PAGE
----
Will Narcissists Ever Change?
Anyone who has ever carried out research to work out whether somebody in their life is a narcissist will probably have seen articles that suggest all narcissists are evil and will never change. However, such assumptions don’t take into account the complexity of narcissism. Everybody can change. However, many narcissists simply lack any desire to change.
Narcissists often fantasize and display grandiose behavior. They are arrogant and have low empathy, needing to be admired at all times. They feel entitled and are attention seekers. Yet, while these traits are usually very entrenched in their personality, they aren’t necessarily permanent. There is some evidence to suggest that narcissistic tendencies decrease naturally with age.
However, if you don’t want to wait for nature to run its course, it’s important to know whether it’s possible for the narcissist in your life to change now if they can find the right course of action to take.
What Is Narcissism?
We tend to use the word “narcissist” too much in the modern world. Usually, it’s used to refer to somebody who is full of themselves or vain. However, when we’re talking in terms of psychology, narcissism isn’t about self-love. Rather, narcissists have fallen in love with their own grandiose, idealized view of themselves. They love that inflated self-image because it helps them to avoid their own deep insecurities. Yet, maintaining those delusions of grandeur is a lot of hard work, so dysfunctional behaviors and attitudes are the result.
Narcissists display patterns of arrogant and self-centered behavior and thinking, with a lack of consideration and empathy for others. They are often described as being manipulative, cocky, patronizing, demanding and selfish, and their way of behaving and thinking impacts on all areas of their life, from their friendships to their work, and from their family to their romantic relationships.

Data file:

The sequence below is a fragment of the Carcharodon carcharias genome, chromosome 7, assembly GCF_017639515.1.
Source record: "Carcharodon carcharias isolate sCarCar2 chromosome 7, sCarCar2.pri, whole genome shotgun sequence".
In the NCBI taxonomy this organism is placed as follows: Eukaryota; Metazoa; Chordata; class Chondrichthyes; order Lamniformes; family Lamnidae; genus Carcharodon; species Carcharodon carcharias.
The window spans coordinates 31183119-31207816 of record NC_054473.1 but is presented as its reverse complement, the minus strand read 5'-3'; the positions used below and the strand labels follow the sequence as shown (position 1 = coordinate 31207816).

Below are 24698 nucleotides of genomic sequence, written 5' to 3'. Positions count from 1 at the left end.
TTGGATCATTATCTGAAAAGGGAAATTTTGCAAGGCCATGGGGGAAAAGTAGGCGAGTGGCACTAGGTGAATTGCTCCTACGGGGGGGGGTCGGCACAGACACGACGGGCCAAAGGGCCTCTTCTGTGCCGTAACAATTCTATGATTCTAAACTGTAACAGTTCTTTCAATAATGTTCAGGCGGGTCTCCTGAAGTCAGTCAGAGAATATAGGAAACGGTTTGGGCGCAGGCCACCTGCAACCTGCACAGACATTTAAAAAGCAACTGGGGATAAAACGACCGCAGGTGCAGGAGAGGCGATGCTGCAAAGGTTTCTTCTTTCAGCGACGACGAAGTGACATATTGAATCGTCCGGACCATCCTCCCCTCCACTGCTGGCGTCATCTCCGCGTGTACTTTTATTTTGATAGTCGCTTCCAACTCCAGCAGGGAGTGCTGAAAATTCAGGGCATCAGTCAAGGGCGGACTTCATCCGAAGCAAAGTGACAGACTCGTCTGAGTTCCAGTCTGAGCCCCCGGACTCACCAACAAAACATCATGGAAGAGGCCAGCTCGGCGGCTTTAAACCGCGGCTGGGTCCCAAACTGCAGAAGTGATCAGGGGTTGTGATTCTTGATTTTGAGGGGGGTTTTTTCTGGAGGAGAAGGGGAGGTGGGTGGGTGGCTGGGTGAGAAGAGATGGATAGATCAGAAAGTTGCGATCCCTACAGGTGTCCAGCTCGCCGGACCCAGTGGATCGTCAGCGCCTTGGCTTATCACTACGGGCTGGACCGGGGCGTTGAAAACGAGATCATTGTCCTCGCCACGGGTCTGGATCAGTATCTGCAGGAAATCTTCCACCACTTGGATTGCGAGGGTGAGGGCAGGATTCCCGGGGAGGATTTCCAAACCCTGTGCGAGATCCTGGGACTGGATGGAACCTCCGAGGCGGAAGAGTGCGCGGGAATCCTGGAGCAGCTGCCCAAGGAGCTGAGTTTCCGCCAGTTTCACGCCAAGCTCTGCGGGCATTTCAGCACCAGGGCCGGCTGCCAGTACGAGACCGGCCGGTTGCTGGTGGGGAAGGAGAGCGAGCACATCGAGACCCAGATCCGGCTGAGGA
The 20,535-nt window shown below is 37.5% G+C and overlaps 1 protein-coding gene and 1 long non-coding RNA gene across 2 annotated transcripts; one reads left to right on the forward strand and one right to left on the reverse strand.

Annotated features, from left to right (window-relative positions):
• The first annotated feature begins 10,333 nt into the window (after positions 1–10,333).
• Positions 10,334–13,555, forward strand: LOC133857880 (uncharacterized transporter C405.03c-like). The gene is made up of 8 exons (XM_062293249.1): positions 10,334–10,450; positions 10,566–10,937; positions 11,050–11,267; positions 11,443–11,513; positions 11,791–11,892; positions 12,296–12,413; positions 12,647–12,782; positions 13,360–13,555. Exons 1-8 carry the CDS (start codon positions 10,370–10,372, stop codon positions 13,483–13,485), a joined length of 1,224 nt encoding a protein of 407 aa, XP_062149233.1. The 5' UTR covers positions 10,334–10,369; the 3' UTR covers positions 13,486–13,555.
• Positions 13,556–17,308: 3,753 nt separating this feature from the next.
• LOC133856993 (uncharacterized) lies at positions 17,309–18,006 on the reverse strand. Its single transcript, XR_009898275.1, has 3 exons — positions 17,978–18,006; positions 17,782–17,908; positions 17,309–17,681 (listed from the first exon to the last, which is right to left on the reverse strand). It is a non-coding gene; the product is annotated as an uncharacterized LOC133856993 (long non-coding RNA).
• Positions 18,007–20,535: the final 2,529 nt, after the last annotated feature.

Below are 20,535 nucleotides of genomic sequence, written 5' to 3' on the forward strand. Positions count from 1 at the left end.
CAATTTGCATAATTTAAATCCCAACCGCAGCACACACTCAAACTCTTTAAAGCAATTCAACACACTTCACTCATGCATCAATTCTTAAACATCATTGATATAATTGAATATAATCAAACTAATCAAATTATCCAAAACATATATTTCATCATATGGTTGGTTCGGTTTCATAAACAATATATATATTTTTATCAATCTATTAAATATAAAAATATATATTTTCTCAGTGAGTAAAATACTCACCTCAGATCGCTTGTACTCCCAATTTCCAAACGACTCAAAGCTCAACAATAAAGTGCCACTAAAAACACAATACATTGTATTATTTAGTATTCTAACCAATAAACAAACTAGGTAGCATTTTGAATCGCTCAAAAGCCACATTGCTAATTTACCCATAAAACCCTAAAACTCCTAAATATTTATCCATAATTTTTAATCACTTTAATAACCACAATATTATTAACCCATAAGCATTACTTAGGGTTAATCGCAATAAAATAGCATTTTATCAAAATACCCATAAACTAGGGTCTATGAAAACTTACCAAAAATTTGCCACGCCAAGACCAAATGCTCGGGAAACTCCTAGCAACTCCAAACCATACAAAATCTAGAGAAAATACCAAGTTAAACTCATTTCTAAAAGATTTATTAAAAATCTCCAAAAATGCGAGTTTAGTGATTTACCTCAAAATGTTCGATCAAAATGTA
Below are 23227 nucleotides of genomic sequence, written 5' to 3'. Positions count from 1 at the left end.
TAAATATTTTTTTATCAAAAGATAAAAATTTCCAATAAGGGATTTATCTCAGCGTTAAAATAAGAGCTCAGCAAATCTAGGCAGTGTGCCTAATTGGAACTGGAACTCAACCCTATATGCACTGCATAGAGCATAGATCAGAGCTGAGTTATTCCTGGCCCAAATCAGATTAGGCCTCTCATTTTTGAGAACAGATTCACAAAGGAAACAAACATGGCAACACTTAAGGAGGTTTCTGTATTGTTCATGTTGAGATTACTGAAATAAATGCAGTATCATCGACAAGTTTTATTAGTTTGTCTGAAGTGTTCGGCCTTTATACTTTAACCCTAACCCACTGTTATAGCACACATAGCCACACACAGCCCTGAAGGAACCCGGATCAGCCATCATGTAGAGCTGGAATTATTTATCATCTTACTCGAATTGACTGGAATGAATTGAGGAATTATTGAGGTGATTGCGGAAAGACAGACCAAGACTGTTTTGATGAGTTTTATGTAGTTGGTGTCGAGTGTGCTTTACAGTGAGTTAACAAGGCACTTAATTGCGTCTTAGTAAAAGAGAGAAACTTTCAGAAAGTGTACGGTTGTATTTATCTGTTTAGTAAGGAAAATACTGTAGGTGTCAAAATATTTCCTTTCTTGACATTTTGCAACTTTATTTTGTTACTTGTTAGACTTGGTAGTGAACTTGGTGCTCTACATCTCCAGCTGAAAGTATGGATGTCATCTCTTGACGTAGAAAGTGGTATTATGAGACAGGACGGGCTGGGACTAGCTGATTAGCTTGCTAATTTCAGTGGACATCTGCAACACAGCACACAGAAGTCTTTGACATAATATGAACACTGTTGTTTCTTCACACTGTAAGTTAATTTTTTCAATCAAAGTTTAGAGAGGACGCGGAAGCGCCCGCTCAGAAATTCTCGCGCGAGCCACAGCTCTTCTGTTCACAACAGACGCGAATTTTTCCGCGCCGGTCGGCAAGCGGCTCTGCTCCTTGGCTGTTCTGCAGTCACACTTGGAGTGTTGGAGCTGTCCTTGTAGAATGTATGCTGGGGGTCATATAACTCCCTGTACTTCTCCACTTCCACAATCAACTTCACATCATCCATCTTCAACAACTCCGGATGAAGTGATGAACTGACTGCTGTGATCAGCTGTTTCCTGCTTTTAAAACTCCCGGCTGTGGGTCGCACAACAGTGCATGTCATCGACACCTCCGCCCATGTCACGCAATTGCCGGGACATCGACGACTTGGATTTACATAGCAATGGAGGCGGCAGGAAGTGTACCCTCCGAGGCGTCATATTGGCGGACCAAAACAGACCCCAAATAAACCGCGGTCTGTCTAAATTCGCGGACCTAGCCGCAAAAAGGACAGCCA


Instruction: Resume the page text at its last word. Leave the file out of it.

Narcissists are also very resistant to making behavior changes, even if they’re experiencing problems. They usually prefer to blame others. Even worse, they are very sensitive, reacting badly to even slight disagreements, criticisms and perceived slights that they view as a personal attack.
Anyone in a narcissist’s life is usually keen to go with their demands so they can avoid the rages and coldness that ensue. However, if you learn more about this personality disorder it becomes easier to spot a narcissist and to protect yourself by establishing healthy boundaries.
What Are The Signs Of A Narcissist?
There are a number of signs that indicate someone in your life is a narcissist. These include:
- A sense of extreme self-importance – grandiosity is one of the hallmarks of a narcissist. Narcissists aren’t just vain or arrogant, they have an unrealistic sense of their own superiority. They believe they’re special or unique and can be understood only by other people who are special. They believe they’re too good for anything ordinary or average and only want to be associated with places, things and people of high-status. Narcissists believe they’re much better than other people and want to be recognized as such, even if they haven’t earned such praise. They often lie or exaggerate their talents and achievements, and when they’re discussing relationships or work, they only speak about how successful they are and how lucky others are to have them in their lives.
- Living in a world of fantasy – because the real world cannot support a narcissist’s grandiose self-view, they live in a world of fantasy that is propped up by magical thinking, self-deception and distortion. They create fantasies that glorify themselves as someone who is powerful, attractive, brilliant and successful to make themselves feel in control and special. Those fantasies help to keep them from feeling shame and inner emptiness. Therefore, any opinion or fact that contradicts them will be either ignored or rationalized. Anything threatening to burst that fantasy bubble will be met with rage and defensiveness, so those in the narcissist’s life will learn how to tiptoe around them and their denial of the real world.